RCAF, Civilian Air Search and Rescue Association (CASARA) volunteers along with local officials are conducting realistic scenarios and deploying as if the emergencies are real.
5 Wing at Goose Bay is hosting the exercise and the rugged terrain of the area provides plenty of opportunity for realistic training. “5 Wing is unique in that it offers excellent infrastructure to support SAREX participants while being in close proximity to Labrador’s environmental realities to challenge them,” said Lt. Col. Luc Sabourin, the CO of 5 Wing.
The exercise will expose participants to land, air and water-based search and rescue scenarios with CASARA volunteers fulfilling their normal search and support roles. There are four CASARA aircraft involved.
The RCAF is participating with Hercules and Buffalo fixed wing aircraft and Griffon and Cormorant helicopters.
Snowbirds Do Raincheck Show
By Ken Lin
Canadian Forces Snowbirds and the CF-18 demo team were scheduled to perform at the airshow at Stratford Airport in Southern Ontario this past Wednesday, unfortunately heavy downpour forced the airshow to be cancelled to the disappointment of the fans and organizers.
While the CF-18 team had to travel to their next show-site in the U.S., the Snowbirds Team did had a rare few personal days off prior to their next airshow, so on their own initiative, the Snowbirds made arrangements to delay their return to home base in Moose Jaw, Saskatchewan, and stayed an extra day to see if a “make-up” show can be flown on Thursday for the folks at Stratford.
Although the weather condition was still not ideal on Thursday, fortunately the rain held off and the cloud ceiling remained high enough, allowing the Snowbirds to perform their “Flat Show” in fornt of the folks who came out braving the cool temperature and risk of rain.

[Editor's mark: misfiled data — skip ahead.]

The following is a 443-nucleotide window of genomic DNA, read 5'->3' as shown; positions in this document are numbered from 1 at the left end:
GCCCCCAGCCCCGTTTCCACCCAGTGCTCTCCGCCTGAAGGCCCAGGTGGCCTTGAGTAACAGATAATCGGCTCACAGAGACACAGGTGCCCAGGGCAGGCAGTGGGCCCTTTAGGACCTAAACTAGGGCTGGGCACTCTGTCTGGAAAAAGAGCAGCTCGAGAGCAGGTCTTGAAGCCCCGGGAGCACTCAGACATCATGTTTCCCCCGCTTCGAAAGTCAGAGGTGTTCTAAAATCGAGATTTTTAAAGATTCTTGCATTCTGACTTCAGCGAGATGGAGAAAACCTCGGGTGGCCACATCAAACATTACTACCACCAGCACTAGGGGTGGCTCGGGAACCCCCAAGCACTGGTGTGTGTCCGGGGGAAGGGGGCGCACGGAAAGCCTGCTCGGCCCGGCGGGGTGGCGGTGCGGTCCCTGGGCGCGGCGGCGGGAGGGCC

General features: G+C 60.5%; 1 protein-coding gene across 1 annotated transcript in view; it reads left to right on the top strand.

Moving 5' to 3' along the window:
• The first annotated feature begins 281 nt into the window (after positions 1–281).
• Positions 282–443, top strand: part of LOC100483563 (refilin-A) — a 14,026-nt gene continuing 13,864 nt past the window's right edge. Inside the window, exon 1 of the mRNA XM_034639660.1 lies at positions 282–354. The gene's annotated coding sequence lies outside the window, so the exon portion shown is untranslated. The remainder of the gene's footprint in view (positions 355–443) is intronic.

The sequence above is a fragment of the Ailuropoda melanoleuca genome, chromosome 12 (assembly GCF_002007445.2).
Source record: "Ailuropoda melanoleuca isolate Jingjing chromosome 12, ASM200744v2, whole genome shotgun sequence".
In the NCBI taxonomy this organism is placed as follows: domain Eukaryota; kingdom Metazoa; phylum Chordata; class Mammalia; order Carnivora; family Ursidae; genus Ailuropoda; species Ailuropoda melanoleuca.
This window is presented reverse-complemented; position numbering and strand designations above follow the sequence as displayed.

An autographing session at the airport followed the aerial performance, with folks young and old lined up for over an hour to get their posters signed by the Snowbirds members.
The organizers of the show was ecstatic and extremely grateful for the selflessness and generosity shown by the Snowbirds, who collectively gave up a personal day off in order to put on this show, exemplifying and demonstrating the Canadian Forces members going beyond their call of duty when carrying out their missions.
Southwest Looking At Canada
Southwest Airlines has confirmed that it has expansion plans that could include Canada, perhaps by the end of the decade.
“I’d be surprised if we weren’t in Canada at least by the end of the decade,” CEO Gary Kelly told reporters at a media event to unveil the airline’s new livery last week in Dallas. The Globe and Mail attended the event.
Southwest carries more passengers in the U.S. than any other airline but it only recently started to explore international destinations. It now serves a few Caribbean destinations and Mexico City.
The airline served as the model for WestJet and the two airlines almost arranged a codeshare deal about six years ago but it didn’t go through. WestJet and Air Canada serve dozens of U.S. airports and Southwest would be formidable competition. It would also likely mean lower fares on the routes Southwest serves.
“Wherever we go we will want to lower fares and stimulate the market to the extent we can,” the Globe quoted Kelly as saying.